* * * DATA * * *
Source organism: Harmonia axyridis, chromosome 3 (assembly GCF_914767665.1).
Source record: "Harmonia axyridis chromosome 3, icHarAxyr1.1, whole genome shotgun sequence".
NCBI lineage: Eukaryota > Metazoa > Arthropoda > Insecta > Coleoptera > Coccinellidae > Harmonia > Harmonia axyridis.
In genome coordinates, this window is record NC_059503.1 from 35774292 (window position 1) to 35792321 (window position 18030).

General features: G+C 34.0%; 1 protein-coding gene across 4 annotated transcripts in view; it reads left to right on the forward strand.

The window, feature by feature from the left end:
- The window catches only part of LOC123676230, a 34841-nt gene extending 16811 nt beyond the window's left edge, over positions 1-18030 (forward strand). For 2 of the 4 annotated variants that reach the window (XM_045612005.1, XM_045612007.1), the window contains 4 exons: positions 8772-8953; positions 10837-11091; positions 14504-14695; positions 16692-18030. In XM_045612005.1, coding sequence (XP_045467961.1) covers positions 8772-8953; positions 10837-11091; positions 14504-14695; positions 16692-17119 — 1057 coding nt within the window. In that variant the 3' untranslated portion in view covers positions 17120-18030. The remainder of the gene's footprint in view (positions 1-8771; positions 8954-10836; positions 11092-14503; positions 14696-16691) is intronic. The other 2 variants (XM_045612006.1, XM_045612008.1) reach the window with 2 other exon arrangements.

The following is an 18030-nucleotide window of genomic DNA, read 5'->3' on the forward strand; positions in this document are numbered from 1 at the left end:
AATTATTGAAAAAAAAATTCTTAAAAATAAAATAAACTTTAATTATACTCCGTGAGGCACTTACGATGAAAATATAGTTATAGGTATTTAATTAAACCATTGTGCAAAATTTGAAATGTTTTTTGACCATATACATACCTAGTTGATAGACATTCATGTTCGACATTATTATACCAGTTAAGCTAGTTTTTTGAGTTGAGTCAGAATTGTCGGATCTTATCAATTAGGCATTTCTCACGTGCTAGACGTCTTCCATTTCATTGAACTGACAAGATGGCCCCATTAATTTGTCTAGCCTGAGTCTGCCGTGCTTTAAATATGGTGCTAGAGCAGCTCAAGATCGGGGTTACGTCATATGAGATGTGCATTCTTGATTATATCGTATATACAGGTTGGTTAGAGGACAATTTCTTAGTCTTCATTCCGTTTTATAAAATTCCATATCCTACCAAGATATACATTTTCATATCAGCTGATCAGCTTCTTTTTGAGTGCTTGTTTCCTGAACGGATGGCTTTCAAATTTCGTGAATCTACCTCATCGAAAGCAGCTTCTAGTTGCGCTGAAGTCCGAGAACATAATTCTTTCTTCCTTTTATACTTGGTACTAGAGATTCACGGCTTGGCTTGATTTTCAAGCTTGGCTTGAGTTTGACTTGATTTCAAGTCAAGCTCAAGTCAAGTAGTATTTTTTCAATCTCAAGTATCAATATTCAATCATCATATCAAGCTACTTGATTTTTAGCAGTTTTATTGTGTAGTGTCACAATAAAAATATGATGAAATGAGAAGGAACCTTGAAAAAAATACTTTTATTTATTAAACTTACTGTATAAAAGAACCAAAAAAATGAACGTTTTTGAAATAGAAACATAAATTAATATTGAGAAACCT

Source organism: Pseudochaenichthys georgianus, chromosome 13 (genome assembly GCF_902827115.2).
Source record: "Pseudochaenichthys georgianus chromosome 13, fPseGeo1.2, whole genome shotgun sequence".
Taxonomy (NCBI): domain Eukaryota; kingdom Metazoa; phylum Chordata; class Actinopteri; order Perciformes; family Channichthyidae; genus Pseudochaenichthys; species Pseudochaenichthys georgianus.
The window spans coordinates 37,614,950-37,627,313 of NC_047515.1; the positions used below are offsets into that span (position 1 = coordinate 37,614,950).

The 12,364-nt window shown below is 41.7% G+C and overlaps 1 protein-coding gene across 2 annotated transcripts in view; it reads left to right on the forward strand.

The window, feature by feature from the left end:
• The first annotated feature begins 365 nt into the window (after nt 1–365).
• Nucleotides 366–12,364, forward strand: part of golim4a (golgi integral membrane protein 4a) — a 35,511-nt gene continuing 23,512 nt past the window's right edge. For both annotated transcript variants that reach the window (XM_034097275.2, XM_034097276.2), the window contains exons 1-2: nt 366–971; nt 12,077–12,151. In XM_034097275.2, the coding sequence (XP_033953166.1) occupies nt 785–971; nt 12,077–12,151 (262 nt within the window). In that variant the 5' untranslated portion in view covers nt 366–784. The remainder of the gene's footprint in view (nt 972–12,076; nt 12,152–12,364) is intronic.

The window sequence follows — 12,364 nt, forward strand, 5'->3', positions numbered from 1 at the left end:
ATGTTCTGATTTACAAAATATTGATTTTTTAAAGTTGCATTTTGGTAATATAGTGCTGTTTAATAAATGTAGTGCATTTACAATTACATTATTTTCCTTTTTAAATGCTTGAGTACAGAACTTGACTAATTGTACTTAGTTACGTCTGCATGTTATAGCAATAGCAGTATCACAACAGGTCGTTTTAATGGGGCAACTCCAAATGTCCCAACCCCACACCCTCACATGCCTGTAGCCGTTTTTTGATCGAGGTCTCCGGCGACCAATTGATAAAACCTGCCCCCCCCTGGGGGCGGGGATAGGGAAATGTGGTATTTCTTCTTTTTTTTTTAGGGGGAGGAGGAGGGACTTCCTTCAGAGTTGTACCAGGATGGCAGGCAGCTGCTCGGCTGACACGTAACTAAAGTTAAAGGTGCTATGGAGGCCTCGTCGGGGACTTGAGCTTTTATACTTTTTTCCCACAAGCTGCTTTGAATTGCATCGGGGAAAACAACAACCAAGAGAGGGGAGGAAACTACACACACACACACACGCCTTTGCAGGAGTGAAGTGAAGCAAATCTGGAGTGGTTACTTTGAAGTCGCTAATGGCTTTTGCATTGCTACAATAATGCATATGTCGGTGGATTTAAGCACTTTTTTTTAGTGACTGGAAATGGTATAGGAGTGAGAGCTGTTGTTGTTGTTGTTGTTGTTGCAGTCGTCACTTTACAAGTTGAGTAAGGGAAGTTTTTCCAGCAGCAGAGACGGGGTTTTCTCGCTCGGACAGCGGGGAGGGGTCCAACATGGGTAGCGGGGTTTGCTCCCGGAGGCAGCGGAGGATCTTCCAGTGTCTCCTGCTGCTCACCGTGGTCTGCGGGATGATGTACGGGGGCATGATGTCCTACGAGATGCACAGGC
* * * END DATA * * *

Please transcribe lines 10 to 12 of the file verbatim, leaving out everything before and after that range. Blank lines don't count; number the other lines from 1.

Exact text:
Source organism: Pseudochaenichthys georgianus, chromosome 13 (genome assembly GCF_902827115.2).
Source record: "Pseudochaenichthys georgianus chromosome 13, fPseGeo1.2, whole genome shotgun sequence".
Taxonomy (NCBI): domain Eukaryota; kingdom Metazoa; phylum Chordata; class Actinopteri; order Perciformes; family Channichthyidae; genus Pseudochaenichthys; species Pseudochaenichthys georgianus.